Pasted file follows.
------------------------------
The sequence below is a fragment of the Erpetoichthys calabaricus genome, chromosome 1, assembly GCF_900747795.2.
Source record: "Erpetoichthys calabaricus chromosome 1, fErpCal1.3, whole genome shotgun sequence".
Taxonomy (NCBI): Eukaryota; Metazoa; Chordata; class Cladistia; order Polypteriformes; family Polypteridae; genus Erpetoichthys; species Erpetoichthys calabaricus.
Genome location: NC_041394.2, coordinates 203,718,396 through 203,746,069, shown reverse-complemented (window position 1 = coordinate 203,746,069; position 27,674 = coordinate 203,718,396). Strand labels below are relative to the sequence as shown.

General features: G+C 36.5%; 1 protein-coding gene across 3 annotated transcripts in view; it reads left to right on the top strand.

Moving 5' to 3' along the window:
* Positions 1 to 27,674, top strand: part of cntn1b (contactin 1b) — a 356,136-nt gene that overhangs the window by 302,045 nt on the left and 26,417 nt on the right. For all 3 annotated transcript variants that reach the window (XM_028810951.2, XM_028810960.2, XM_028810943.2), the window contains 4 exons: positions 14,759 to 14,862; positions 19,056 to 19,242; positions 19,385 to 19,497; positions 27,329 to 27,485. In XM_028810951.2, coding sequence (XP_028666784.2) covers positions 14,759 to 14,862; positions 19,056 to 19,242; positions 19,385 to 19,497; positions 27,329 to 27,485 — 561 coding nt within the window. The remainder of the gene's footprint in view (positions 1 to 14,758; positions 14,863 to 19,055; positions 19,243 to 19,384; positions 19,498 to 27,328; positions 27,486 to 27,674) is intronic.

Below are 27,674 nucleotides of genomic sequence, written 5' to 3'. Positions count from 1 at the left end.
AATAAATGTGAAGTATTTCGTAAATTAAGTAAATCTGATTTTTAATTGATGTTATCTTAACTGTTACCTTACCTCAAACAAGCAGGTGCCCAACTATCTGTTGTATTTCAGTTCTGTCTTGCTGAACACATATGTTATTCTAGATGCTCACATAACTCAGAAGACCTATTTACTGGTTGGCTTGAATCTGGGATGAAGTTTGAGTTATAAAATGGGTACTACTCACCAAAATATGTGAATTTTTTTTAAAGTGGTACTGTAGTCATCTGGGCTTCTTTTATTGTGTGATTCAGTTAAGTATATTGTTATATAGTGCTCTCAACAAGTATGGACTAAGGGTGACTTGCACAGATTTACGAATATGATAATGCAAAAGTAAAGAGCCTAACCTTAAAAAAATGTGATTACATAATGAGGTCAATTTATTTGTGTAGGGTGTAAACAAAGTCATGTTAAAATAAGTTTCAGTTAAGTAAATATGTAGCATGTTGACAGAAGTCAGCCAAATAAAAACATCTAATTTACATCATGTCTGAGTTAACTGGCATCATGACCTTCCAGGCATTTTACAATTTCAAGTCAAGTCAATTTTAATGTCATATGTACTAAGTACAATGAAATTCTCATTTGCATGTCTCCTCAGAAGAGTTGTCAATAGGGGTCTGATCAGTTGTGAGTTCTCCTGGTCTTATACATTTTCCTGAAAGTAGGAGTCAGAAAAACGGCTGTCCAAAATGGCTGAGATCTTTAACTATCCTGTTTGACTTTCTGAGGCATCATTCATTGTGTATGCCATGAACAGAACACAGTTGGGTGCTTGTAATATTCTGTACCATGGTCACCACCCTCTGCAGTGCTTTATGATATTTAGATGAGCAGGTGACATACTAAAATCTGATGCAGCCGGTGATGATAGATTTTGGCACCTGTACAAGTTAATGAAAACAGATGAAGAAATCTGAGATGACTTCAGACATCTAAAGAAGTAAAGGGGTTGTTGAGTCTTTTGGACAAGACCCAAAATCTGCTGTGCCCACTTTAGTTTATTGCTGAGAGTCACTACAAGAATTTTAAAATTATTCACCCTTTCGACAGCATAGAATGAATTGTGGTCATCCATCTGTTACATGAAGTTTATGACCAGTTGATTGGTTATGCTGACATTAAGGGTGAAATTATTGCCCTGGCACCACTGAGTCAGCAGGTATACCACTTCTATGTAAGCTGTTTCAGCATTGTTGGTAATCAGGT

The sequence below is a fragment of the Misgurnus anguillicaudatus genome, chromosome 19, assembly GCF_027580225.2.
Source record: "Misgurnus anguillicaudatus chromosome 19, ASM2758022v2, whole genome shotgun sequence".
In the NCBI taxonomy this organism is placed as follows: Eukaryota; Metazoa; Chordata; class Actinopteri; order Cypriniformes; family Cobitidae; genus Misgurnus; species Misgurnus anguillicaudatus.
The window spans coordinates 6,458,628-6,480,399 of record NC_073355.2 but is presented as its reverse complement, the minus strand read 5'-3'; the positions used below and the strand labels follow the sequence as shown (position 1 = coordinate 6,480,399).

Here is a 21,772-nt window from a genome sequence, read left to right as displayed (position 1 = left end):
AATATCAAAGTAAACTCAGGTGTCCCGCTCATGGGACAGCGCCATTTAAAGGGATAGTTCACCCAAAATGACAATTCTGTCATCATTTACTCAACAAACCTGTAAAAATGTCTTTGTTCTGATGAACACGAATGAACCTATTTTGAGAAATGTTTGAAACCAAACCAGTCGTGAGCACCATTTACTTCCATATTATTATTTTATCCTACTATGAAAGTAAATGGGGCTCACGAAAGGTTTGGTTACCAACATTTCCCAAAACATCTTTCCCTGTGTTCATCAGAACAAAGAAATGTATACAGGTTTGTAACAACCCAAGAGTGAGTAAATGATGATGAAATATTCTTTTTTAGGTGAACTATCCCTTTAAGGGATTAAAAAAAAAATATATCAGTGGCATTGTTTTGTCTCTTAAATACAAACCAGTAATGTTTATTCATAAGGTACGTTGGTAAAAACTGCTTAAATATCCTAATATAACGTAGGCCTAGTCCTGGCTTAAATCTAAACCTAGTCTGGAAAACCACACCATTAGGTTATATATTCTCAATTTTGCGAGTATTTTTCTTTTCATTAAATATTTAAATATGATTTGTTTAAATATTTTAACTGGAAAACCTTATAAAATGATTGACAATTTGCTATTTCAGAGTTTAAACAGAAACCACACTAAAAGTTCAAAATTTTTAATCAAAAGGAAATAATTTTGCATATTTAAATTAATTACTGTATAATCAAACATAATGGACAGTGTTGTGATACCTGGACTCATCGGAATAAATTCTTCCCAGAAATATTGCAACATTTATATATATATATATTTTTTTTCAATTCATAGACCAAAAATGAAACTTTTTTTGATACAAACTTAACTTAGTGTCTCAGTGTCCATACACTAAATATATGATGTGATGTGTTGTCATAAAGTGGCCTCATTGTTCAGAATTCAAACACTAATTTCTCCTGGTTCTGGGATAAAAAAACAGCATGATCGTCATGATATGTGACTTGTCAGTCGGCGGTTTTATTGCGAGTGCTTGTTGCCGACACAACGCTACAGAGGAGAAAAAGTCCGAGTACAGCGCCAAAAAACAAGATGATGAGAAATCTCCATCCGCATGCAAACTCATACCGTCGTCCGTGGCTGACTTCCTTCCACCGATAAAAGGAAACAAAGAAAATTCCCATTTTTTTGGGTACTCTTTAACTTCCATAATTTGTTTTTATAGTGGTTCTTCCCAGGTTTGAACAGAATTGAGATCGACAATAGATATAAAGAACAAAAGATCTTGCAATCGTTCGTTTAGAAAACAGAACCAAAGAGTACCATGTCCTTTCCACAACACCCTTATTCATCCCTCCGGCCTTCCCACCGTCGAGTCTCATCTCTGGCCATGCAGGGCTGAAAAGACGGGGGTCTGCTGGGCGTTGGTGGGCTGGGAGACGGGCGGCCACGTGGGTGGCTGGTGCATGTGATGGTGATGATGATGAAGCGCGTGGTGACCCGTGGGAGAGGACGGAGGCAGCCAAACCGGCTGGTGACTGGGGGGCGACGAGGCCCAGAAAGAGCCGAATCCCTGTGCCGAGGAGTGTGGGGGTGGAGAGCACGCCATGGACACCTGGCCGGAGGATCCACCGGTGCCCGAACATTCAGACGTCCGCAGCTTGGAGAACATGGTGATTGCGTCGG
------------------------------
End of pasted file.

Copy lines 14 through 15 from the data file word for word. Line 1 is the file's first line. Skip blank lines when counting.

Here is a 21,772-nt window from a genome sequence, read left to right as displayed (position 1 = left end):
AATATCAAAGTAAACTCAGGTGTCCCGCTCATGGGACAGCGCCATTTAAAGGGATAGTTCACCCAAAATGACAATTCTGTCATCATTTACTCAACAAACCTGTAAAAATGTCTTTGTTCTGATGAACACGAATGAACCTATTTTGAGAAATGTTTGAAACCAAACCAGTCGTGAGCACCATTTACTTCCATATTATTATTTTATCCTACTATGAAAGTAAATGGGGCTCACGAAAGGTTTGGTTACCAACATTTCCCAAAACATCTTTCCCTGTGTTCATCAGAACAAAGAAATGTATACAGGTTTGTAACAACCCAAGAGTGAGTAAATGATGATGAAATATTCTTTTTTAGGTGAACTATCCCTTTAAGGGATTAAAAAAAAAATATATCAGTGGCATTGTTTTGTCTCTTAAATACAAACCAGTAATGTTTATTCATAAGGTACGTTGGTAAAAACTGCTTAAATATCCTAATATAACGTAGGCCTAGTCCTGGCTTAAATCTAAACCTAGTCTGGAAAACCACACCATTAGGTTATATATTCTCAATTTTGCGAGTATTTTTCTTTTCATTAAATATTTAAATATGATTTGTTTAAATATTTTAACTGGAAAACCTTATAAAATGATTGACAATTTGCTATTTCAGAGTTTAAACAGAAACCACACTAAAAGTTCAAAATTTTTAATCAAAAGGAAATAATTTTGCATATTTAAATTAATTACTGTATAATCAAACATAATGGACAGTGTTGTGATACCTGGACTCATCGGAATAAATTCTTCCCAGAAATATTGCAACATTTATATATATATATATTTTTTTTCAATTCATAGACCAAAAATGAAACTTTTTTTGATACAAACTTAACTTAGTGTCTCAGTGTCCATACACTAAATATATGATGTGATGTGTTGTCATAAAGTGGCCTCATTGTTCAGAATTCAAACACTAATTTCTCCTGGTTCTGGGATAAAAAAACAGCATGATCGTCATGATATGTGACTTGTCAGTCGGCGGTTTTATTGCGAGTGCTTGTTGCCGACACAACGCTACAGAGGAGAAAAAGTCCGAGTACAGCGCCAAAAAACAAGATGATGAGAAATCTCCATCCGCATGCAAACTCATACCGTCGTCCGTGGCTGACTTCCTTCCACCGATAAAAGGAAACAAAGAAAATTCCCATTTTTTTGGGTACTCTTTAACTTCCATAATTTGTTTTTATAGTGGTTCTTCCCAGGTTTGAACAGAATTGAGATCGACAATAGATATAAAGAACAAAAGATCTTGCAATCGTTCGTTTAGAAAACAGAACCAAAGAGTACCATGTCCTTTCCACAACACCCTTATTCATCCCTCCGGCCTTCCCACCGTCGAGTCTCATCTCTGGCCATGCAGGGCTGAAAAGACGGGGGTCTGCTGGGCGTTGGTGGGCTGGGAGACGGGCGGCCACGTGGGTGGCTGGTGCATGTGATGGTGATGATGATGAAGCGCGTGGTGACCCGTGGGAGAGGACGGAGGCAGCCAAACCGGCTGGTGACTGGGGGGCGACGAGGCCCAGAAAGAGCCGAATCCCTGTGCCGAGGAGTGTGGGGGTGGAGAGCACGCCATGGACACCTGGCCGGAGGATCCACCGGTGCCCGAACATTCAGACGTCCGCAGCTTGGAGAACATGGTGATTGCGTCGG